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OUr Aquatic Projects

Invasive Octocoral

There are two (2) species of invasive octocorals in Pearl Harbor. Unomiastolonifera (also known as pulse coral) and Capnellaspicata(also known as Kenya green tree coral) are present in the Bishop Point area. Colonies of Unomiastoloniferahave also been identified at Lima Landing and KapilinaMarina. These are both popular aquarium species native to the Indo-Pacific and have not been observed elsewhere in Hawaii.
What are octocorals?
Octocoralsare a fast-growing type of soft coral. Octocorals are related to stony corals but lack a hard skeleton and so they do not contribute to reef building. They are colonial and are made up of polyps. They can reproduce by spawning but can also spread through fragmentation. Fragmentation occurs when a piece of the polyp breaks off, settles elsewhere, and begins to grow. Reproduction through fragmentation means these species can spread very quickly.
Why are these invasive?
These species are considered invasive because they are not native to Hawaii and may have catastrophic impacts on Hawaii’s coral reef ecosystems. These two species have been observed attaching to and growing on hard substrates, including stony corals. Because they can reproduce quickly and do not have natural predators in Hawaii they can quickly grow and smother Hawaiian coral reefs.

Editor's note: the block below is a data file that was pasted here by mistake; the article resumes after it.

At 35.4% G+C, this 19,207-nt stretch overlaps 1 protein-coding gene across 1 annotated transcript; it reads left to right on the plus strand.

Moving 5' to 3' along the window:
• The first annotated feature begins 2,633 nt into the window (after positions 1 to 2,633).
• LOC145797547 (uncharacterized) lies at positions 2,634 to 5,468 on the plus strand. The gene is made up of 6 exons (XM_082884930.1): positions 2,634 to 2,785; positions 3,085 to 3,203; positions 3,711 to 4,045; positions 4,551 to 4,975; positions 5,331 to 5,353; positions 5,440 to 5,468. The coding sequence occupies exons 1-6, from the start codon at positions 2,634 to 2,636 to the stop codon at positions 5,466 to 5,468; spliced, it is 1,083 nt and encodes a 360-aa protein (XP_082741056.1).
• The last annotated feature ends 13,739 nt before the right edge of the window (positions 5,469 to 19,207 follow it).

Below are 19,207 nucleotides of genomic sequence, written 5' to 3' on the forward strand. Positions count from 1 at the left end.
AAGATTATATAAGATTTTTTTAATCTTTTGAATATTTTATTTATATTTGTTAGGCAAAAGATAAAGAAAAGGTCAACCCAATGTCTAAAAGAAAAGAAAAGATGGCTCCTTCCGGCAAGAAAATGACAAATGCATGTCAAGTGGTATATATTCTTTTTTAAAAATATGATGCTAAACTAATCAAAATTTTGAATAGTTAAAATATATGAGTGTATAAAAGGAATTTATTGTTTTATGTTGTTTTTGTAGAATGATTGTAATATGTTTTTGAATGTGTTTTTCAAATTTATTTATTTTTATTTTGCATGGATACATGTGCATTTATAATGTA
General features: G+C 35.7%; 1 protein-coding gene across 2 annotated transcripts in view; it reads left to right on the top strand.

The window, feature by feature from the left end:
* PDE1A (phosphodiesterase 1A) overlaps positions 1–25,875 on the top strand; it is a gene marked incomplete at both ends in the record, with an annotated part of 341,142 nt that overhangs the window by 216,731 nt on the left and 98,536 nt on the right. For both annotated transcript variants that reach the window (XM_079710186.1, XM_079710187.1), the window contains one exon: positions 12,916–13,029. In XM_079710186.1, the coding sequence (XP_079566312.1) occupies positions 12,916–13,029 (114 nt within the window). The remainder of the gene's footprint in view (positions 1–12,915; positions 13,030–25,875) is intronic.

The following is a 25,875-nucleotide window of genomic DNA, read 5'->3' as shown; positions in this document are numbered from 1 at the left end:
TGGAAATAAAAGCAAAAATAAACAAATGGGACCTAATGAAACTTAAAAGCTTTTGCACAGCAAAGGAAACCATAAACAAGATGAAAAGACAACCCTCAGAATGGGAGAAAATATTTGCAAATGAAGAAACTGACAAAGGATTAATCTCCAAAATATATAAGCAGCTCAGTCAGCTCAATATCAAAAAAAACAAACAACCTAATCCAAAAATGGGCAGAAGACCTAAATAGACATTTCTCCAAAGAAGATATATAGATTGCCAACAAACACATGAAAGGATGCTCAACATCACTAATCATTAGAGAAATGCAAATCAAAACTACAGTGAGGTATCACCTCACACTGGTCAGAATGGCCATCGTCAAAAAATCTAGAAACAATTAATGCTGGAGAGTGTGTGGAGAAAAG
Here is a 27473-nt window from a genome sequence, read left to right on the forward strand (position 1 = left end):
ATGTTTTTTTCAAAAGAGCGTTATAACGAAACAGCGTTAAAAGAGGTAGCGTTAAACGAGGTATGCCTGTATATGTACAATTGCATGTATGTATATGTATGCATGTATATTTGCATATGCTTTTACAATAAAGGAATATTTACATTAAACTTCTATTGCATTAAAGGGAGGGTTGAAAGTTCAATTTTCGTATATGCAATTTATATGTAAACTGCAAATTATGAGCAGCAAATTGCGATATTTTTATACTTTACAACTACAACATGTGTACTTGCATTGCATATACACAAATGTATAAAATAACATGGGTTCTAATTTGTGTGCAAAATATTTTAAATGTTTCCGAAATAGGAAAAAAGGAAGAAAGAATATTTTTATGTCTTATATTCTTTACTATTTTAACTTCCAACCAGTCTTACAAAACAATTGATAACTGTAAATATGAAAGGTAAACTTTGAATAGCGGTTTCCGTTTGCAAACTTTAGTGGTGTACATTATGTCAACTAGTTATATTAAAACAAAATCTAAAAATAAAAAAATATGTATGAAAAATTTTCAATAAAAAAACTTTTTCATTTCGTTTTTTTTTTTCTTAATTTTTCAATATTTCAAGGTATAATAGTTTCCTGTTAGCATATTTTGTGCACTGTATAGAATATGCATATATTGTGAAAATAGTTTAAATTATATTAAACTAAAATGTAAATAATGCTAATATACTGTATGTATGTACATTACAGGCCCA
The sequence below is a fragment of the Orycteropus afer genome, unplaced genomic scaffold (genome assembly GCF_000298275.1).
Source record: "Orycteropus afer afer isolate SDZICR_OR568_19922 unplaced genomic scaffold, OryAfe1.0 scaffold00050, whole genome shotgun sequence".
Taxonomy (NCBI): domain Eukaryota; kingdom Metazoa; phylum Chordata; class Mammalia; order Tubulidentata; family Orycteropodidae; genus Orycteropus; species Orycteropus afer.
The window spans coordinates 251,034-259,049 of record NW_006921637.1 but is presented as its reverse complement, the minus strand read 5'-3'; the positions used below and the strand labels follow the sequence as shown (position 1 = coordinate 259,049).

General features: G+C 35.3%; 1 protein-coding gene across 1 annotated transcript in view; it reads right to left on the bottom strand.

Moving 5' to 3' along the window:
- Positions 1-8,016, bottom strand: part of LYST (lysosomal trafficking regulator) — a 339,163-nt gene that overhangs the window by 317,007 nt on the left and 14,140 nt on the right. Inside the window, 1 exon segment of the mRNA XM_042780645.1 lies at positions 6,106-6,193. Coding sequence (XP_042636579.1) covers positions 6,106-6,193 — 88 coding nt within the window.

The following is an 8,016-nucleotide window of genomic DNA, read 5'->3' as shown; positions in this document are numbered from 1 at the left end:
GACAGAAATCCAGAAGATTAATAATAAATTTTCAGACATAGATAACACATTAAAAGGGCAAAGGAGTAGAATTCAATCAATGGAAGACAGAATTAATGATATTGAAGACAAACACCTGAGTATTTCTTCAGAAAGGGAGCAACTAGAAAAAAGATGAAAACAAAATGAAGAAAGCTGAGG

What effects can they have on local species?
These octocorals can grow over and smother hard corals and seagrass. In Venezuela, invasive Unomiastoloniferais now covering 1.2 million square miles of what used to be coral reef. In areas where octocorals dominates that marine habitat, there are a lower density and diversity of fish.
How and when did they get to Pearl Harbor?
These species are popular in home aquaria because of their heartiness and charismatic appearance. They are not typical vessel biofouling species. It is most likely that these species were initially introduced into Pearl Harbor by an unauthorized aquarium dump near the Hickam Fishing Pier.
They were first discovered during marine surveys in late 2020. These surveys were not focused on these octocorals but did make note of them and estimated the area in which they were observed. Recent surveys have documented these species in a much larger area and indicate they were most likely present prior to 2019.
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